If they follow through, they’d be walking in America’s footprints. Here, fracking sank the fortunes of nuclear and coal — though President Trump’s entire environmental platform seems to be geared to out-of-work coal miners.

Ironically, South Korea is right now the fourth biggest coal importer and one of the top 3 importers of U.S. coal. So even if Trump breathes new life into that industry, there could be one fewer buyer for its wares.

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As far as these states are concerned, the Paris climate agreement is still on.

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4 in 10 Americans Live in Places Where It Is Unhealthy for Them to Breathe

Mother Jones

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In his America First Energy Plan, President Donald Trump boasts that “protecting clean air” will “remain a high priority” during his presidency. But just a few months into his term, Trump proposed cutting funding to the Environmental Protection Agency and signed an executive order to roll back the Clean Power Plan, an Obama-era regulation central to the enforcement of the Clean Air Act. Bad timing. According to a new report published today by the American Lung Association, nearly 4 in 10 Americans live in places where it is unhealthy for them to breathe.

The ALA’s “State of the Air 2017” report analyzed air pollution data collected by the EPA from 2013 to 2015 and found that 125 million people live in counties that have unhealthful levels of either ozone (smog) or particle pollution. Though this represents a “major improvement” from the 2016 report, which placed the number at 166 million, or more than half of all Americans, the ALA is concerned that the recent progress could reverse. “Implementing and enforcing the Clean Air Act is responsible for the progress that we’ve seen so far, and it’s the tool to continue progress,” says Paul Billings, ALA’s national senior vice president.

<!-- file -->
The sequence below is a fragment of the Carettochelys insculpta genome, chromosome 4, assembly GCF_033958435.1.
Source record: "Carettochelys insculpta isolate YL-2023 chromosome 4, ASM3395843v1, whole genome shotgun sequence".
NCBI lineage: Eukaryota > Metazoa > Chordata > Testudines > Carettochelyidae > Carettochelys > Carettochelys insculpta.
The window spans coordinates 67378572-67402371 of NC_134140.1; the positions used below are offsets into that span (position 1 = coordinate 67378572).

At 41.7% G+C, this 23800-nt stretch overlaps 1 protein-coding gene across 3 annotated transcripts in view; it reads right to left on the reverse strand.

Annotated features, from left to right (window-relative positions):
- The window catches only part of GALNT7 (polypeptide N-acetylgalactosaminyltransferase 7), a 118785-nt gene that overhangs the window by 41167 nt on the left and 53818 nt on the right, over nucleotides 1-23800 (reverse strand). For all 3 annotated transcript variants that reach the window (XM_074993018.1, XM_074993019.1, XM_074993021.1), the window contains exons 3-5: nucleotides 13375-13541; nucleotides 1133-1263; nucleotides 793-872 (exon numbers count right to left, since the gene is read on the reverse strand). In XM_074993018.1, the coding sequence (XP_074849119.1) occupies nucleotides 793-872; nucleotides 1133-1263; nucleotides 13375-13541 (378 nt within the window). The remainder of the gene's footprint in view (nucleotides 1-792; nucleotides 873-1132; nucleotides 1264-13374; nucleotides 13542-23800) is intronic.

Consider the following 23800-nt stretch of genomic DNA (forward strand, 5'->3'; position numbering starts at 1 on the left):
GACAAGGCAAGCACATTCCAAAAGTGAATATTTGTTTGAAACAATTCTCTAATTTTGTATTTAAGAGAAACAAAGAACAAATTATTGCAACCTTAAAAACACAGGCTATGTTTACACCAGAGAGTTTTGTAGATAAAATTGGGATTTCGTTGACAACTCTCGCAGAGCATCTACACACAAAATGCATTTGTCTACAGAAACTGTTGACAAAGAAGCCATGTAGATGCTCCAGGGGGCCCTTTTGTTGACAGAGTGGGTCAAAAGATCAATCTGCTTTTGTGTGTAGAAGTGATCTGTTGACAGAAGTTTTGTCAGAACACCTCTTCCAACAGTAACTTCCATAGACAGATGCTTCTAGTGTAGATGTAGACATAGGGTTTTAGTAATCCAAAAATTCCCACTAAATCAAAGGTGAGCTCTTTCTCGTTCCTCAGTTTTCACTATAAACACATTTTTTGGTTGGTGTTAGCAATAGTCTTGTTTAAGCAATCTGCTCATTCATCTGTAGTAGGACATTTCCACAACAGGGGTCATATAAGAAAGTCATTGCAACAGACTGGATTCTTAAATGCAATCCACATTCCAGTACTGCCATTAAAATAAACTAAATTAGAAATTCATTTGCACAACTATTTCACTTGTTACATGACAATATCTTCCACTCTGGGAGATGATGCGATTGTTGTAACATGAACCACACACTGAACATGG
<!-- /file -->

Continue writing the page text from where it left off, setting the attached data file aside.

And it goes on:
The installation of modern pollution controls on power plants and retirement of old plants, the increasing reliance on renewable energy sources and natural gas over coal, and the creation of more stringent fuel emission standards have all contributed to the pollution declines, he says. Trump’s proposed cuts “would not only eviscerate programs at the EPA and at regional offices, but also dramatically cut the grants that pass through EPA to state and local environmental agencies”—a big chunk of which is used for air pollution control work.

The report also found an increase in dangerous short-term spikes in particle pollution, or the tiny solid and liquid particles mixed into the air we breathe. Breathing in smog and particle pollution can cause serious health problems, increasing the risk of asthma and infections and cancers of the lungs, and also possibly contributing to heart disease, obesity, and more terrifyingly, degenerative brain diseases.

Many of the cities that reported the worst number of unhealthy days are concentrated in the Western states, including California, Oregon, and Nevada, and experienced wildfire smoke. Given the strong link between climate change and the increasing frequency and intensity of droughts and wildfires, the report concluded that the data “adds to the evidence that a changing climate is making it harder to protect human health.”

Air pollution control is “a multifaceted problem, and it requires a comprehensive solution with many different strategies,” says Billings. “So we need to make sure things like the Clean Power Plan are implemented. If you don’t have strict enforcement, companies cheat and the consequences are dire.”

Look up the air quality of your city and county here.

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4 in 10 Americans Live in Places Where It Is Unhealthy for Them to Breathe

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“If Trump turns off the satellites, California will launch its own damn satellite.”

Oregon’s largest city became the first in the nation to ban the building of major fossil fuel terminals and the expansion of existing ones after a unanimous city council vote on Wednesday.

The city council used zoning codes to enact the ban, which will go into effect in January, and will prevent the construction of any new terminals for transporting or storing coal, methanol, natural gas, and oil. Other West Coast cities made similar moves earlier this year: Vancouver, Washington, banned new oil terminals and Oakland, California, banned coal terminals.

In the wake of the Trump election, it’s clear that the federal government won’t be taking climate action, so environmentalists are increasingly looking to cities to adopt climate change–fighting policies — and those cities might want to follow Portland’s lead.